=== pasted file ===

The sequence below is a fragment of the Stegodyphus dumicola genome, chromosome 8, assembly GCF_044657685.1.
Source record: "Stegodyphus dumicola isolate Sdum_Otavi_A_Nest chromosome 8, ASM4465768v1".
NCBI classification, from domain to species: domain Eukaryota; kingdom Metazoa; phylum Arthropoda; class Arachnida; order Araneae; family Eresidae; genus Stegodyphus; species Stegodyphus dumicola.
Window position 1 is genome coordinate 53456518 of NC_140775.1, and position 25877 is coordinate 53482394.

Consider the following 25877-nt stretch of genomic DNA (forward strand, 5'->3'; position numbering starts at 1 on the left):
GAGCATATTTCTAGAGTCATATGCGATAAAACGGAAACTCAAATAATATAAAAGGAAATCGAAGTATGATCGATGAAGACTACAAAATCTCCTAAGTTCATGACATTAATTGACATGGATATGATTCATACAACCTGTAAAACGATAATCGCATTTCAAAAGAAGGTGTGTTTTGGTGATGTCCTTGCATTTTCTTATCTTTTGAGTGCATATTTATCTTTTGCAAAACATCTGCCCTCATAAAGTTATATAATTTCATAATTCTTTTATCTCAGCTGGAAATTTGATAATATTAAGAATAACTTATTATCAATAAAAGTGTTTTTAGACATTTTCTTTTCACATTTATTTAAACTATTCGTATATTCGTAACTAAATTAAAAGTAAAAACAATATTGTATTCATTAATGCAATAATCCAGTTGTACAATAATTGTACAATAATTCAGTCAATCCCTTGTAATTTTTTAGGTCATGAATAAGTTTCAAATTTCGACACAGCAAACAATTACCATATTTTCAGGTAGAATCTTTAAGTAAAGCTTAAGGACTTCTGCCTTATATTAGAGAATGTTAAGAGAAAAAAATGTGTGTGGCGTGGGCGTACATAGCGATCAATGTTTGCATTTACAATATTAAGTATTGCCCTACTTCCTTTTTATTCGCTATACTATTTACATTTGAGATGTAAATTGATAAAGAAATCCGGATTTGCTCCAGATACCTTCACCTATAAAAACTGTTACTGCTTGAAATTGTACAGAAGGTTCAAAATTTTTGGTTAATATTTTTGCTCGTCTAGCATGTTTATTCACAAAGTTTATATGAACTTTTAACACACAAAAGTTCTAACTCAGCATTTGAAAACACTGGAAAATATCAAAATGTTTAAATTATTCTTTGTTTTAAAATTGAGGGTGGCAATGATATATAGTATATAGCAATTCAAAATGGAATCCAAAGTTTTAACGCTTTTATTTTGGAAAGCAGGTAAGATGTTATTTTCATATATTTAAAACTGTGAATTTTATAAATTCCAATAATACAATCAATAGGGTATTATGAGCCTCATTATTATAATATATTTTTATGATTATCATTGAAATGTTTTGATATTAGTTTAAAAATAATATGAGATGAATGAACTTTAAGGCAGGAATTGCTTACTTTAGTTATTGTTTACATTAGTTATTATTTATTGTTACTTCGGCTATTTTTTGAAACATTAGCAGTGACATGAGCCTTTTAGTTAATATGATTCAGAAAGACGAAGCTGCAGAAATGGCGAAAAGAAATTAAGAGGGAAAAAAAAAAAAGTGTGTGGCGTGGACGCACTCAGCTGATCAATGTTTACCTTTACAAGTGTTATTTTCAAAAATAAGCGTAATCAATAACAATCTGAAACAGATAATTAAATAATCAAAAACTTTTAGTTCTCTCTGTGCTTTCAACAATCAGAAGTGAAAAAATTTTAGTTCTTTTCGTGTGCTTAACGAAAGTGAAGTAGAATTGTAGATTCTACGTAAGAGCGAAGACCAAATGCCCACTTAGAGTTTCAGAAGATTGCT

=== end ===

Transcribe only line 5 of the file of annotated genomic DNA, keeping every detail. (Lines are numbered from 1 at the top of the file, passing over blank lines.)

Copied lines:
Consider the following 25877-nt stretch of genomic DNA (forward strand, 5'->3'; position numbering starts at 1 on the left):